Paper short abstract:
Linking high impact weather events with a changing climate could help to engage many of the disengaged Americans, but how best to communicate the science? This paper reports on a study to use local weathercasters to help communicate the science of extreme events and to help engage the disengaged.
Paper long abstract:
The American public is often perceived as being either ambivalent or cynical about climate change. Yet recent studies show that the landscape is far more nuanced with a spectrum of attitudes existing from alarmist to denialist. Whilst the extreme groups will always be hard to reach, the middle groups who are currently disengaged have the potential to be engaged.
Extreme weather events and their subsequent impacts have been seen as providing a context with which to bridge the gap between future climate change with the recognition that climate change is happening now. What is not clear though is how best to communicate the science in a way that is trusted, informative and provides the ability to act.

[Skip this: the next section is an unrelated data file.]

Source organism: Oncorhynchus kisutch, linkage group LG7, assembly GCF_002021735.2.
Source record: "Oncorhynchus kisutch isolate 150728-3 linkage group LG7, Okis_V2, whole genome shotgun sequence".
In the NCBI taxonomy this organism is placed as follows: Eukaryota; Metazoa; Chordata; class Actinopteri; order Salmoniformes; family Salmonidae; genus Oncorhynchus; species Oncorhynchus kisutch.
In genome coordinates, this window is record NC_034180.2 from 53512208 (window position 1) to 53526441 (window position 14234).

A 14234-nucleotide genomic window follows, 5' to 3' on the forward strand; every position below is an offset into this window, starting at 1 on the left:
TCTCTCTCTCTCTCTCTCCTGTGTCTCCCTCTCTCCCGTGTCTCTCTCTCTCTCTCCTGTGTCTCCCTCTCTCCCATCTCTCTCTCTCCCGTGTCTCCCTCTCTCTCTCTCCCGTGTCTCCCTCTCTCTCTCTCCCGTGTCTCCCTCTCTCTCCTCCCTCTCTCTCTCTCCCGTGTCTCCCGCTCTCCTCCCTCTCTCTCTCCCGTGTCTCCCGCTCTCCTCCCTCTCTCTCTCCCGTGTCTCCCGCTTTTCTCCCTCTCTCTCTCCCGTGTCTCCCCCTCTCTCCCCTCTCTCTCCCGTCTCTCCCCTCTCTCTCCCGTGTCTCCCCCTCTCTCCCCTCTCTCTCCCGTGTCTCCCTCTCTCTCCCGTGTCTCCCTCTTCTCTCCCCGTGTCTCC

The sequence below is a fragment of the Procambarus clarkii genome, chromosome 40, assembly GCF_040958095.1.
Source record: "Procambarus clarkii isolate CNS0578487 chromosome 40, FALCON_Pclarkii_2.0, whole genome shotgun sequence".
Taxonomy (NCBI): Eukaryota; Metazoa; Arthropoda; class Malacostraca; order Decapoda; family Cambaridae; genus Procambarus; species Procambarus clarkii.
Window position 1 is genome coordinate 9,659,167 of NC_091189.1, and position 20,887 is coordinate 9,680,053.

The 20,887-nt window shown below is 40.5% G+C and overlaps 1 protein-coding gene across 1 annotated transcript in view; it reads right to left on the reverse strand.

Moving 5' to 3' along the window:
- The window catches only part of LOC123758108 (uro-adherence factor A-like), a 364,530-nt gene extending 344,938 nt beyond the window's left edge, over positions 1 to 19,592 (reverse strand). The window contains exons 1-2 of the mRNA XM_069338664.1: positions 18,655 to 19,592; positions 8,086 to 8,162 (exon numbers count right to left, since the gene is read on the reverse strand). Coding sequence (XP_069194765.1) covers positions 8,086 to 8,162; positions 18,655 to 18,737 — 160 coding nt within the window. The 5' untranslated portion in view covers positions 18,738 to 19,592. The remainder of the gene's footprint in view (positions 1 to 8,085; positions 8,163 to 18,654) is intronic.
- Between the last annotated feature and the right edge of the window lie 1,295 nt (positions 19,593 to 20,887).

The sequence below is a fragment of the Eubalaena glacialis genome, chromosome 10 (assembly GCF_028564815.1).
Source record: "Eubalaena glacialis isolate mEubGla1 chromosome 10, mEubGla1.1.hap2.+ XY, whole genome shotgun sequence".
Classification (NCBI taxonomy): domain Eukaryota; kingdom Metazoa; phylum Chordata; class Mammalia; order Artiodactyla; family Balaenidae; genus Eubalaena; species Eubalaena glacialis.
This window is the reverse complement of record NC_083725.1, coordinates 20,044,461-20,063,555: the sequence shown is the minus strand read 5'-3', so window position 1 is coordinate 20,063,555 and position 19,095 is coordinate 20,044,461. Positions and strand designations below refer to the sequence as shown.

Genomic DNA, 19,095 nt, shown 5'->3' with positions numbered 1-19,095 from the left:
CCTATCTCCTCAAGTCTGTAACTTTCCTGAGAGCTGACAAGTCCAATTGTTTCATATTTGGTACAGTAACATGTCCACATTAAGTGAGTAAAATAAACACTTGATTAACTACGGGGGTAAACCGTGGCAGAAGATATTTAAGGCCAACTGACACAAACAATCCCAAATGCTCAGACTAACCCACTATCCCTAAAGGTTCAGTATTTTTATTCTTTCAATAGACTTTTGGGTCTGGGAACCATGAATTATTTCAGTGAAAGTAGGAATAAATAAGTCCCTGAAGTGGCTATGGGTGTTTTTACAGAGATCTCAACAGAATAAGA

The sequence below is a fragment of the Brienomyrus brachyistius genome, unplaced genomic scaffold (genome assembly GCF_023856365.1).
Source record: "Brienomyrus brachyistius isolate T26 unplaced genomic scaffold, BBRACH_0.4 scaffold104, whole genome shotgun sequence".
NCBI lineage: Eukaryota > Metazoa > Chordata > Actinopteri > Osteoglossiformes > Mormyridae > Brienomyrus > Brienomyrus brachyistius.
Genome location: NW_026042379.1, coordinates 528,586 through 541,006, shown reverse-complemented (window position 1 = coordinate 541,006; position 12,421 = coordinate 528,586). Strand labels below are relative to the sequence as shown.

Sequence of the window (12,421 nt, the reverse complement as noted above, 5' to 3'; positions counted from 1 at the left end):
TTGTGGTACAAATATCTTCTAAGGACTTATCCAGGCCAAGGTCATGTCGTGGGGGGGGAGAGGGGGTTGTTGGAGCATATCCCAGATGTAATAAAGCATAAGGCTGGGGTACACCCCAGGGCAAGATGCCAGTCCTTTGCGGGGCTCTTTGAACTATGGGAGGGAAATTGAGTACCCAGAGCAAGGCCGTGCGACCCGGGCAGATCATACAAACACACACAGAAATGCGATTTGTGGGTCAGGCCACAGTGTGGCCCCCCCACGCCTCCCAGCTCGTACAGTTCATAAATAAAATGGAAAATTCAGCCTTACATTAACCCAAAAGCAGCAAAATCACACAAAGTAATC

This paper reports on a recent project that tested the use of local weathercasters as mechanisms to communicate information about recent extreme weather events in the United States. Scripts and visuals were generated to ensure scientific accuracy whilst still being accessible to the public. The resulting weathercasts were then tested on focus groups in Chicago and Miami.
Visualizing Climate - Changing Futures?